Thursday, July 7, 2022

Confidence is growing in crop pest nets

Growers shouldn’t bet the house or farm on it but pest nets look like a credible alternative to conventional chemicals, Lincoln University researcher Charles Merfield says.

A second, more rigorous season of monitoring covered, organic crops has bolstered Merfield’s belief that mesh could ward off plagues such as tomato potato psyllid (TPP) and potato blight.

A tightly sealed cover could create the sort of Star Wars security dome the late American President Ronald Reagan had in mind, Merfield said.

Compared with an unprotected plot, the organic crops under mesh at the Future Farming Centre showed almost no sign of TPP, yield was 24% higher, and the marketable tuber yield was 125% higher.

Canterbury had the lowest psyllid count in New Zealand but Lincoln trials had shown enough to conclude yield increases would be dramatically higher in the country’s TPP trouble spots.

Merfield had long been aware mesh had to do more than what you’d expect to see in a high school etymology class (Farmers Weekly, January 21).

Growers would need to be sure covers didn’t create counter-productive influences like blight, he said.

Compared with an unprotected plot, the organic crops under mesh at the Future Farming Centre showed almost no sign of TPP, yield was 24% higher, and the marketable tuber yield was 125% higher.

The first year of the trial had provided ideal cool and wet conditions for blight but the past summer had been less challenging.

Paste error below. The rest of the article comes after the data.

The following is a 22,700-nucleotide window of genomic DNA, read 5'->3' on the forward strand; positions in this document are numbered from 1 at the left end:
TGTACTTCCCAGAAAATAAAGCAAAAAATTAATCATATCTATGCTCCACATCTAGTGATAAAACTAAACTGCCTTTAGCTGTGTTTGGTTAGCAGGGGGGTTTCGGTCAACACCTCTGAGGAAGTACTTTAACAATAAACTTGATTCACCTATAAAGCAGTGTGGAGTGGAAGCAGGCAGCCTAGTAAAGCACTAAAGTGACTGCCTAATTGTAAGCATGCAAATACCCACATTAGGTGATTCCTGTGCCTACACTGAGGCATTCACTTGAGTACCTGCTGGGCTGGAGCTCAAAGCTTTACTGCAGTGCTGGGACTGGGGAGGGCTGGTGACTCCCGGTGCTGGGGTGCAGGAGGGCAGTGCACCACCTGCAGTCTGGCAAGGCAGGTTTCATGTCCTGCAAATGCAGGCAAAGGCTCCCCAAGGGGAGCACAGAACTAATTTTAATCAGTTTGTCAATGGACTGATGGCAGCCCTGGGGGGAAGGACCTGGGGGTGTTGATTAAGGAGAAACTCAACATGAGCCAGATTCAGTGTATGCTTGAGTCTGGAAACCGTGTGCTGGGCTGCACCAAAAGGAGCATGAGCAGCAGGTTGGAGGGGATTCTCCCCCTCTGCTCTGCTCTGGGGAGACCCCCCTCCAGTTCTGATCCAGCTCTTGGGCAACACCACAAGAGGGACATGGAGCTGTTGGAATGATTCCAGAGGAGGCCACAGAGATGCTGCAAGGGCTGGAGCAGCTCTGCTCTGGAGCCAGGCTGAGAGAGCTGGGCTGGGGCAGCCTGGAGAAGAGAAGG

The nets would need to be tested in conditions like Pukekohe but the contrasting seasons in Canterbury had already given Merfield reasonable confidence something real was going on.

His prognosis for TPP was also optimistic. Chemical control of the psyllid could interfere with integrated pest management plans for other pests but mesh removed that problem and could be used in a variety of ways on a single crop, perhaps dealing simultaneously to aphids, potato tuber moth and TPP, he said.

Or they might be useful for kiwifruit, mesculin salad mixes, carrots, and parsnips.

The United Kingdom-bred Merfield has seen enough of the mesh in Europe, and now at Lincoln, to call the mesh a one-stop response to destructive pest outbreaks.

It might give growers an off-the-shelf solution without having to wait years for a chemical or other solution, he said.

Merfield’s estimate of the cost of nets earlier this year was about $10,000/ha for product that lasted about 10 years.

Even if the cost of buying and applying mesh was similar to conventional chemical control, growers would have the advantage of marketing organic product at premium prices.

The material was also relatively easy to lay and maintain, provided staff were trained properly and it was stitched closely to a base.

A couple of European mesh suppliers involved with the Lincoln trial were interested in selling to NZ growers but that was a chicken and egg situation, Merfield said.

Distributors wanted to be sure of demand so they could price product competitively, while producers wanted a good deal before committing to it.

Growers generally seemed to be saying it was an interesting idea but it was going to take a bit of getting their heads around, he said.

Merfield hoped the next step in his research would be a three-way study comparing covered organic and chemically-treated, non-covered crop with a control plot. 

MORE: http://www.bhu.org.nz/future-farming-centre/information/crop-management/pest-management/tpp

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